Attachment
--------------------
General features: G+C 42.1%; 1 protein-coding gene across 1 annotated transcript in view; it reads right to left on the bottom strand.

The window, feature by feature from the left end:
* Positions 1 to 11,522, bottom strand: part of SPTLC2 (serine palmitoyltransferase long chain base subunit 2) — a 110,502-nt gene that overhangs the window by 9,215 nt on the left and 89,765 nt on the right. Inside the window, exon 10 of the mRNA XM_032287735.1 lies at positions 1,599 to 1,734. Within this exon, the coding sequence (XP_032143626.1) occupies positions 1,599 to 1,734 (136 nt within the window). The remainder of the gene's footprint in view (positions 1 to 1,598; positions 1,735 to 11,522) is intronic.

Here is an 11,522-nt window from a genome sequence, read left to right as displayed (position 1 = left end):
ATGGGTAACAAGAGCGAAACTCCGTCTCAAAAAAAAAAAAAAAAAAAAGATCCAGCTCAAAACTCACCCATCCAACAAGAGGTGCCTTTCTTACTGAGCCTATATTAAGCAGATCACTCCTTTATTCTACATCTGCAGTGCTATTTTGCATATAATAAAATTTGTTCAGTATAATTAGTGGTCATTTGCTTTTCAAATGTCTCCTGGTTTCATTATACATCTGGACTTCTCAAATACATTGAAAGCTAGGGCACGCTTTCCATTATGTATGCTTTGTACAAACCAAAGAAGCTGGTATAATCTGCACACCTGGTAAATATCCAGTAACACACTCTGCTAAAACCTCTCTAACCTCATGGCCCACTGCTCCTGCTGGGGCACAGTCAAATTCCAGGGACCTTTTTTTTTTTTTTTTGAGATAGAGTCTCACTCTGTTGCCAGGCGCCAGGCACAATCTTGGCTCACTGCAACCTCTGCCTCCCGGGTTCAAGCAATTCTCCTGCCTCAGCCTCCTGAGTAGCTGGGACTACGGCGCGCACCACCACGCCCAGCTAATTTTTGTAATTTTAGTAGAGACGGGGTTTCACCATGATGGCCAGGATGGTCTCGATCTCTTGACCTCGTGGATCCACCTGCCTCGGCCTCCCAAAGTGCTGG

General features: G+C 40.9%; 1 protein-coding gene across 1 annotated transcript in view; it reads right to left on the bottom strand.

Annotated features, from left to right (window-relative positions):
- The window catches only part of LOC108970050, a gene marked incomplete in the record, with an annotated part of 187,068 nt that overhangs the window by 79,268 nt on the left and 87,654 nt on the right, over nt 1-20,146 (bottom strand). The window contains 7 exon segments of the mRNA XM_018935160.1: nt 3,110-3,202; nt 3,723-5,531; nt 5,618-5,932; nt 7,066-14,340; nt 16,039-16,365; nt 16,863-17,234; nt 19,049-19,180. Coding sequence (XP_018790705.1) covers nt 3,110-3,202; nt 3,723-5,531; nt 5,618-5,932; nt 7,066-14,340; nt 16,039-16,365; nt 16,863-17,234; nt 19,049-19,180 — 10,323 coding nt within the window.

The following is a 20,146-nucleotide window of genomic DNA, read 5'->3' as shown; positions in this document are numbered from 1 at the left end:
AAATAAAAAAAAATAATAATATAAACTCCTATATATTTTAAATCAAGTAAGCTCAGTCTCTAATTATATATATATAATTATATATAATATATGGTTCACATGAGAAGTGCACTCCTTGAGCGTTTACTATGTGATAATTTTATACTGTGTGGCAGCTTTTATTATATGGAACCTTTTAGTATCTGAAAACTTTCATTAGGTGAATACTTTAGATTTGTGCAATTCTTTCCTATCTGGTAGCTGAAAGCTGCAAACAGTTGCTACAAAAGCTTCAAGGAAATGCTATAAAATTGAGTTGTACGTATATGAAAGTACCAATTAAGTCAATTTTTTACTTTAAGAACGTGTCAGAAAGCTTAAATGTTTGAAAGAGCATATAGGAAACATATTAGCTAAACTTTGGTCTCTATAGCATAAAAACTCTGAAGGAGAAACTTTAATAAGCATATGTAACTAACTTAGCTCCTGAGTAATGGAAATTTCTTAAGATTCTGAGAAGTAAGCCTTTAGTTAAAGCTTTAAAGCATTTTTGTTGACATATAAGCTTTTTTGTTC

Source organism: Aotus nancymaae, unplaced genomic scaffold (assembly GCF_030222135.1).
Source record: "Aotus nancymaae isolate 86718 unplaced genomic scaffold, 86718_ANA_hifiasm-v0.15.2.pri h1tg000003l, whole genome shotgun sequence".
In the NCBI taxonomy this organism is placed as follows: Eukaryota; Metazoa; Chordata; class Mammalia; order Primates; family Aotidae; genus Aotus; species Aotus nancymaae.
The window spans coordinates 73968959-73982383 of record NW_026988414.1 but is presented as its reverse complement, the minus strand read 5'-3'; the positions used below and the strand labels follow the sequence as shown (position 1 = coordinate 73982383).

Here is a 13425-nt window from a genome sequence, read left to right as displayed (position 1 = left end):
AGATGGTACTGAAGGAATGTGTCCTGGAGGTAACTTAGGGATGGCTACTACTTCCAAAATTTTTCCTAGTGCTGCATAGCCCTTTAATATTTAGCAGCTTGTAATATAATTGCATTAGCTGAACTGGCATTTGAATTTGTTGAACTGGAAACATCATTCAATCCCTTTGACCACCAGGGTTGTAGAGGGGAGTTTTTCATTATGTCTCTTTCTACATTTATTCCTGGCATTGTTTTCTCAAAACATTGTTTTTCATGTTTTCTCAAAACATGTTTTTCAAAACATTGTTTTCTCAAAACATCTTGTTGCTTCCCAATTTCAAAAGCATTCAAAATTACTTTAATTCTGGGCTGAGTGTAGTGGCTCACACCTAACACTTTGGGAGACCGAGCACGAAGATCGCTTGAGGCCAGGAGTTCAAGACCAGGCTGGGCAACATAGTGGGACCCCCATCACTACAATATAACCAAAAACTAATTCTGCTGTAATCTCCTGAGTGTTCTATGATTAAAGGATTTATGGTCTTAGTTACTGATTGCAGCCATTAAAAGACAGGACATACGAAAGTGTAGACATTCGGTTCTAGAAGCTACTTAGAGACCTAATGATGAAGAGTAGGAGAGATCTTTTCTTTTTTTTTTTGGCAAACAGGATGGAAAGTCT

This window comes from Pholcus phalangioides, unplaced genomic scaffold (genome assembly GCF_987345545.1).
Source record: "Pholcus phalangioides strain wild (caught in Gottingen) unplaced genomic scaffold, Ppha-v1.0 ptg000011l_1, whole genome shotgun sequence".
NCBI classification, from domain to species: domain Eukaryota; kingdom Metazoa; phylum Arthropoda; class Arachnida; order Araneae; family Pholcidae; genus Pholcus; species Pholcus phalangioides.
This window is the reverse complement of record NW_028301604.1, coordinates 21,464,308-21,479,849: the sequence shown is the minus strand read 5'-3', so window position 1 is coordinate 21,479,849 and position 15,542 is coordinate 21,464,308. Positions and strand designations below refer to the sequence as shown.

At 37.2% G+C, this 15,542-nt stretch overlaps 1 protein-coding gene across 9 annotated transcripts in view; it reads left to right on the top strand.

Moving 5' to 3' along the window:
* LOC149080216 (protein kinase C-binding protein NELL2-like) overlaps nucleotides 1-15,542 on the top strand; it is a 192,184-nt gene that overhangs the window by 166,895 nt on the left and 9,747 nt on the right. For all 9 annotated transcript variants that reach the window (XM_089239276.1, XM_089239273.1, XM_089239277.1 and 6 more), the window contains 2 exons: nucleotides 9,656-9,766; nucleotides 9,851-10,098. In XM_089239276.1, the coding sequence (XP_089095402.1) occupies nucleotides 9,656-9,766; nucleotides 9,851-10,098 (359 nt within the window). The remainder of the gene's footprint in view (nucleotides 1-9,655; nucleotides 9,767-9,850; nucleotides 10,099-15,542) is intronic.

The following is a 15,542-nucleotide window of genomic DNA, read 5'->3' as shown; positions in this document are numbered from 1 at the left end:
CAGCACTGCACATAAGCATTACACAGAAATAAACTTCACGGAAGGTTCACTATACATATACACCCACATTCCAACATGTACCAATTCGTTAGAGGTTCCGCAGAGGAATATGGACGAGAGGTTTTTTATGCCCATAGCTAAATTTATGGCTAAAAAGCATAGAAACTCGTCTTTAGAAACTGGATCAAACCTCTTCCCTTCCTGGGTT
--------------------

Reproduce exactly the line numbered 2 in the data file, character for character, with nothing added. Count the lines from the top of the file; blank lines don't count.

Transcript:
The window, feature by feature from the left end: